Any student of Chinese will sympathise with the 17th-century Jesuit priest Fr Emeric Langlois de Chavagnac when he wrote: ‘One can only endure the pain of learning it for the love of God.’ With its convoluted characters, subtle tones and numerous homonyms, it can seem as though the language just doesn’t want to be learned. Jing Tsu’s Kingdom of Characters starts from the premise that this is not merely a problem for foreigners: for millennia, the Chinese themselves have been confounded by it.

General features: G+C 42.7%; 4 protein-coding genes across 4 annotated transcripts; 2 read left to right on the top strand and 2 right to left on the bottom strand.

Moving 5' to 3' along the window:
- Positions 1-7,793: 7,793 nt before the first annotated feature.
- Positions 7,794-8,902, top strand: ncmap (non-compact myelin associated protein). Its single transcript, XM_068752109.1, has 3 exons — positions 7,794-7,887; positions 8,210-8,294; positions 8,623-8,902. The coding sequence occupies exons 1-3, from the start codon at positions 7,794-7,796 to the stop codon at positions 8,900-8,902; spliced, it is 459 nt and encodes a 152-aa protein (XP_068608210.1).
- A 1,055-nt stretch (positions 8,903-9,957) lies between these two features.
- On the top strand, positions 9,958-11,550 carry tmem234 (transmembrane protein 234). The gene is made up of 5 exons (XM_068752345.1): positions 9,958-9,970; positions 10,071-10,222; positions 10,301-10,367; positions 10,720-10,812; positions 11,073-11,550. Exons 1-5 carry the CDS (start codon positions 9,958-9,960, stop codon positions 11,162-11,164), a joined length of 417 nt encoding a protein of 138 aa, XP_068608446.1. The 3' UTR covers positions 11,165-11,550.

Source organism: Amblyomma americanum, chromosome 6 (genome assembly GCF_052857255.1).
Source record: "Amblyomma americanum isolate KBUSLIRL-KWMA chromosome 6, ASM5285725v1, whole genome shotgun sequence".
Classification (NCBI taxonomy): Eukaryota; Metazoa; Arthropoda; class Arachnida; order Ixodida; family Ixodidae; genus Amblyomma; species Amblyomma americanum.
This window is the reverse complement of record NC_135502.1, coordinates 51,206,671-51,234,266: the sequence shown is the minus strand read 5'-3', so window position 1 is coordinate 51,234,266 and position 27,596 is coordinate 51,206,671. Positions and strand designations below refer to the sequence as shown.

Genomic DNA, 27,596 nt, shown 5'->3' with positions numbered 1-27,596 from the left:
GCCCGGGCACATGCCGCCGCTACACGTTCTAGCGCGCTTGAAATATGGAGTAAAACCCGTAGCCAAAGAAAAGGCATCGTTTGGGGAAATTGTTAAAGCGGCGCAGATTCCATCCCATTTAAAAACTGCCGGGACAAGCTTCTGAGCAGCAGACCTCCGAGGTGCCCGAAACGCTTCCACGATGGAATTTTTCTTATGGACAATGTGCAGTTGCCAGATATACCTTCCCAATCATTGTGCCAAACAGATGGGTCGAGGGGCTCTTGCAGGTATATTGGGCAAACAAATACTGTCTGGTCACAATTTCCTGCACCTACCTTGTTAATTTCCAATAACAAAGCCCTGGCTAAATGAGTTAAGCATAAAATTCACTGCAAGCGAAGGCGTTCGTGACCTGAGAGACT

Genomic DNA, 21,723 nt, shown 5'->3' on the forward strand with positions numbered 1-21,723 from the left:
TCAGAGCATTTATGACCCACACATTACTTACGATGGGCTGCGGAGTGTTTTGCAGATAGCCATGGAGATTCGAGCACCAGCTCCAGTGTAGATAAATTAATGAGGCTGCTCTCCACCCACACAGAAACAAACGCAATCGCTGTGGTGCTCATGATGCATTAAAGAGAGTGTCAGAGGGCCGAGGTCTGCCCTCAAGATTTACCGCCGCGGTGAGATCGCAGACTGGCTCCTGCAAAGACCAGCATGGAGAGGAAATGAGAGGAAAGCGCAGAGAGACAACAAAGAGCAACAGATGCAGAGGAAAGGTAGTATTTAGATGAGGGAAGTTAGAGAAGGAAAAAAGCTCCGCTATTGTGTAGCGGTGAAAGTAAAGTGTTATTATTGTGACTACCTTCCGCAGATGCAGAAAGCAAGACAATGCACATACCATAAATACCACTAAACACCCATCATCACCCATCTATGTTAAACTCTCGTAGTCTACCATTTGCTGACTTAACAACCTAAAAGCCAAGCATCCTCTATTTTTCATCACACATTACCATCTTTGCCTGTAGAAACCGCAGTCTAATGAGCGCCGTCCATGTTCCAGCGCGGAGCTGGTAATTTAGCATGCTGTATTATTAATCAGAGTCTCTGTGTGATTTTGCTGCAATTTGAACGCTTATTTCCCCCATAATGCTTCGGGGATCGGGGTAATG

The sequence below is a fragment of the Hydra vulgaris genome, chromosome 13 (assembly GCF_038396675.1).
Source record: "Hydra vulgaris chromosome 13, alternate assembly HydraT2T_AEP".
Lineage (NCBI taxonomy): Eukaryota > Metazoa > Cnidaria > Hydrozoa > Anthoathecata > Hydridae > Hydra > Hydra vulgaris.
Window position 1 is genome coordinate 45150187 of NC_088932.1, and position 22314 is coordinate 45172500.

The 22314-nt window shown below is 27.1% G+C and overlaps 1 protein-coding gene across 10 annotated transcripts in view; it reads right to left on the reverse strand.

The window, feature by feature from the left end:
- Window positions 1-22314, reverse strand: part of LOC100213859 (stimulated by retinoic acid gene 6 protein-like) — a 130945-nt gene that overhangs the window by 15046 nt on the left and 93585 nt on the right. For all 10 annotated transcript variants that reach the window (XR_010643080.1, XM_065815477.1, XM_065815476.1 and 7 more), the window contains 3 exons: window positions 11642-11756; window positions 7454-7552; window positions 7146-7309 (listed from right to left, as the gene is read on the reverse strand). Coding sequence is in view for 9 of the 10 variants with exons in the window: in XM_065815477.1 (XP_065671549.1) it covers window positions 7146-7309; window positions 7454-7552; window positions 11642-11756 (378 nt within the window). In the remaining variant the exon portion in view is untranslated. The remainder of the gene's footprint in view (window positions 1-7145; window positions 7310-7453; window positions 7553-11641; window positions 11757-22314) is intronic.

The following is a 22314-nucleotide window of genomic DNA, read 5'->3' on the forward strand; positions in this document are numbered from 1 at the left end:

At the beginning of the last century, the literacy rate in China was only 30 per cent for men and 2 per cent for women. Those without the means to study had little chance of grasping the idiosyncratic script. Written Chinese has tens of thousands of characters — standalone ideographs that are not alphabetic or phonetic, and often look maddeningly similar.